New Google tool provides insights into Ethereum blockchain

4 Sep 2018

A portion of a data visualisation made using BigQuery data from the Ehereum blockchain, representing the first 50,000 transactions with at least two trading partners. Image: Google

Ethereum joins the Google fold as part of BigQuery, its powerful big-data analytics platform.

Tech giant Google has added Ethereum to its BigQuery data analytics platform, opening up opportunities for in-depth data analysis to take place. Ether is the second most popular cryptocurrency, after bitcoin.

The company said it will import the Ethereum blockchain into its BigQuery service on a daily basis, in a move that follows the pulling of bitcoin’s blockchain into the same service earlier this year.

Services that show data about Ethereum wallet addresses and transactions already exist, but the new Google plugin will allow much deeper data explorations. All queries are made using SQL, so a good knowledge of database programming tools is required. BigQuery also connects with the Parity Ethereum wallet client.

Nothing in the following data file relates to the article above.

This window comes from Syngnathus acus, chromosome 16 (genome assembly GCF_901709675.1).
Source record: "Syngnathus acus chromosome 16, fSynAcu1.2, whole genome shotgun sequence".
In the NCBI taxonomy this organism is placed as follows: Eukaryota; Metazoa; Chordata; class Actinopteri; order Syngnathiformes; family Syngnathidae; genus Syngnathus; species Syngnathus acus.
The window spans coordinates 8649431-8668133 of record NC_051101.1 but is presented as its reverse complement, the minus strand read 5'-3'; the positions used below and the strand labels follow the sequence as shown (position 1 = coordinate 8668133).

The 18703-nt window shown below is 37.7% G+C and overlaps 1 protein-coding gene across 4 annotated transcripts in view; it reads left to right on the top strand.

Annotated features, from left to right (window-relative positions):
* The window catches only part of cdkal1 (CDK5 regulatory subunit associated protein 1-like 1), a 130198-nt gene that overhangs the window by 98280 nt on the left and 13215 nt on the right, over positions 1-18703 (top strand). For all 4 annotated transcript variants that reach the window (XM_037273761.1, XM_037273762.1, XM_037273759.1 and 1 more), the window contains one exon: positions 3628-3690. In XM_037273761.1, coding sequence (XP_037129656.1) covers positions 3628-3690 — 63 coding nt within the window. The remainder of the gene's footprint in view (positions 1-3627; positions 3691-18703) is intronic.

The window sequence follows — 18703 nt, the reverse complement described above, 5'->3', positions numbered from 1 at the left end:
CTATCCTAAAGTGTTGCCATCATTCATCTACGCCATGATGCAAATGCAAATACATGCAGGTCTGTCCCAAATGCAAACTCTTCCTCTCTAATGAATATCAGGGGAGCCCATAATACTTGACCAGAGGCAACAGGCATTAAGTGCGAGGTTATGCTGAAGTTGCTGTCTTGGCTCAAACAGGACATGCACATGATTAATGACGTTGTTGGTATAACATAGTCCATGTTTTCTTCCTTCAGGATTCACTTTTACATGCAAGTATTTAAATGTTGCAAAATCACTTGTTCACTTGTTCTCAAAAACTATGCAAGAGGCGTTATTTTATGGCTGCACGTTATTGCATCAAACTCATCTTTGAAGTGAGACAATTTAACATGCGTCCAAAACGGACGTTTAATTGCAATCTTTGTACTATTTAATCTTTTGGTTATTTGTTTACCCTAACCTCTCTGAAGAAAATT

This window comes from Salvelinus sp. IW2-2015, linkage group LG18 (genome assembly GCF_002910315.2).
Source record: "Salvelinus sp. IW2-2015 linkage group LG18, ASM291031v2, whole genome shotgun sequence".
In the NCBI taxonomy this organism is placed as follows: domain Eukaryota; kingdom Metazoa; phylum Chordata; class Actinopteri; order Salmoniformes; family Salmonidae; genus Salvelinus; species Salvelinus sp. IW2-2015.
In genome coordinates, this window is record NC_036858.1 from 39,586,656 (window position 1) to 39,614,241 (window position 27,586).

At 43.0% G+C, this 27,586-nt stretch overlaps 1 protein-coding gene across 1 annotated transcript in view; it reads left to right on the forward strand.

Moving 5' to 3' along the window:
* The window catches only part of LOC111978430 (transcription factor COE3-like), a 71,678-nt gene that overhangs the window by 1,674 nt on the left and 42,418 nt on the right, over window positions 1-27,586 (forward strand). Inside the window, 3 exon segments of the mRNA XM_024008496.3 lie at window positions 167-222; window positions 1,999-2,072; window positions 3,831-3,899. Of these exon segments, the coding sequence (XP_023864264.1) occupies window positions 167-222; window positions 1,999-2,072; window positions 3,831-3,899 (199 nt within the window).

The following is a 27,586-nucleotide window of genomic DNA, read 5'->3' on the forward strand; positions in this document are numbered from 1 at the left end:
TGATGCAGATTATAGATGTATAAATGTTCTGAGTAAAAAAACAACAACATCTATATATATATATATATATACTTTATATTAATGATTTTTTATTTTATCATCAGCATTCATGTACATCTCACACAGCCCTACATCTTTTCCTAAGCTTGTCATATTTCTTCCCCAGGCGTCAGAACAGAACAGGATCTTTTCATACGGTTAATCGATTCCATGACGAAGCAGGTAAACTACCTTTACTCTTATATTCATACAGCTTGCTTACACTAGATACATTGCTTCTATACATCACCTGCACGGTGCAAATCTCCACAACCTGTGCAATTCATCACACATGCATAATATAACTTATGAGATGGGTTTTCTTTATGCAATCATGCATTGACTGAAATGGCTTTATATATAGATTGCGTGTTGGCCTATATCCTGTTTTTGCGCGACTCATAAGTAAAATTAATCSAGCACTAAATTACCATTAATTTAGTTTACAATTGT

Harnessing the power of BigQuery for blockchain

BigQuery is a powerful tool and can answer a myriad of questions people may have about a dataset. In one example case, Google was able to reveal that the most transacted smart contract on the Ethereum blockchain was for the game CryptoKitties, which has been used more than 2.3m times.

Google said that conducting analysis on the Ethereum blockchain can allow for better business decisions. It will also help to indicate when Ethereum itself will need to be fixed.

The tech giant said: “A visualisation like this … is useful for making business decisions, such as prioritising improvements to the Ethereum architecture itself (is the system running close to capacity and due for an upgrade?) to balance sheet adjustments (how quickly can a wallet be rebalanced?).”

Google has also developed a new interface to visualise smart contracts, and useful data maps can now be created using Ethereum blockchain data.

Are Ethereum tokens securities?

In June of this year, the Securities and Exchange Commission (SEC) in the US found that Ethereum is not a security. William Hinman, director of the corporation finance division at the SEC, said: “If the network on which the token or coin is to function is sufficiently decentralised – where purchasers would no longer reasonably expect a person or group to carry out essential managerial or entrepreneurial efforts – the assets may not represent an investment contract.

“Based on my understanding of the present state of ether, the Ethereum network and its decentralised structure, current offers and sales of ether are not securities transactions.”

Ellen Tannam was a journalist with Silicon Republic, covering all manner of business and tech subjects